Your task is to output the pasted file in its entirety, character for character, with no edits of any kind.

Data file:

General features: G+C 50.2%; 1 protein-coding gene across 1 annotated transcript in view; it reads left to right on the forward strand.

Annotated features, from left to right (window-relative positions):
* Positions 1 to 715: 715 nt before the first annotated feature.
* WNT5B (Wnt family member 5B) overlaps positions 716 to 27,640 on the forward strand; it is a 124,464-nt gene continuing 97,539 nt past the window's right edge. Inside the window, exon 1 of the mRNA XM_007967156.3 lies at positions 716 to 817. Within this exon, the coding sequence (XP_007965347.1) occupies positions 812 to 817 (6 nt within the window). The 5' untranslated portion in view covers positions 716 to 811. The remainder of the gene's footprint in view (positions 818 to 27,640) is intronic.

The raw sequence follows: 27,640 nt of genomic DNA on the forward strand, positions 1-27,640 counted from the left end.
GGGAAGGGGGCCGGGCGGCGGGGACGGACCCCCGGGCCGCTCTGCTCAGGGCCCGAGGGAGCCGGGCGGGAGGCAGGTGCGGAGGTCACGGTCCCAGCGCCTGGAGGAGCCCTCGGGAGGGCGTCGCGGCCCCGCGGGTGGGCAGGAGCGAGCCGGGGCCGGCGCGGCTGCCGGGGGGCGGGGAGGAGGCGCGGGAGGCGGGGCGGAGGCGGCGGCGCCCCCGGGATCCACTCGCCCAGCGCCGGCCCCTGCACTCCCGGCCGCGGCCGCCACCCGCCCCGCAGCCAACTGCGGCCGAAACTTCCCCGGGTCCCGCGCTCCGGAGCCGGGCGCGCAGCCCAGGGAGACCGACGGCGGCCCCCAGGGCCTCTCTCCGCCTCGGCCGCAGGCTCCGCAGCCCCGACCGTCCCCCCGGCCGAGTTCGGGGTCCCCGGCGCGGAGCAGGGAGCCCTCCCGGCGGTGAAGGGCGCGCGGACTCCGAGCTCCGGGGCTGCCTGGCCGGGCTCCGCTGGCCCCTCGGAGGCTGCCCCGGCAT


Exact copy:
General features: G+C 50.2%; 1 protein-coding gene across 1 annotated transcript in view; it reads left to right on the forward strand.

Annotated features, from left to right (window-relative positions):
* Positions 1 to 715: 715 nt before the first annotated feature.
* WNT5B (Wnt family member 5B) overlaps positions 716 to 27,640 on the forward strand; it is a 124,464-nt gene continuing 97,539 nt past the window's right edge. Inside the window, exon 1 of the mRNA XM_007967156.3 lies at positions 716 to 817. Within this exon, the coding sequence (XP_007965347.1) occupies positions 812 to 817 (6 nt within the window). The 5' untranslated portion in view covers positions 716 to 811. The remainder of the gene's footprint in view (positions 818 to 27,640) is intronic.

The raw sequence follows: 27,640 nt of genomic DNA on the forward strand, positions 1-27,640 counted from the left end.
GGGAAGGGGGCCGGGCGGCGGGGACGGACCCCCGGGCCGCTCTGCTCAGGGCCCGAGGGAGCCGGGCGGGAGGCAGGTGCGGAGGTCACGGTCCCAGCGCCTGGAGGAGCCCTCGGGAGGGCGTCGCGGCCCCGCGGGTGGGCAGGAGCGAGCCGGGGCCGGCGCGGCTGCCGGGGGGCGGGGAGGAGGCGCGGGAGGCGGGGCGGAGGCGGCGGCGCCCCCGGGATCCACTCGCCCAGCGCCGGCCCCTGCACTCCCGGCCGCGGCCGCCACCCGCCCCGCAGCCAACTGCGGCCGAAACTTCCCCGGGTCCCGCGCTCCGGAGCCGGGCGCGCAGCCCAGGGAGACCGACGGCGGCCCCCAGGGCCTCTCTCCGCCTCGGCCGCAGGCTCCGCAGCCCCGACCGTCCCCCCGGCCGAGTTCGGGGTCCCCGGCGCGGAGCAGGGAGCCCTCCCGGCGGTGAAGGGCGCGCGGACTCCGAGCTCCGGGGCTGCCTGGCCGGGCTCCGCTGGCCCCTCGGAGGCTGCCCCGGCAT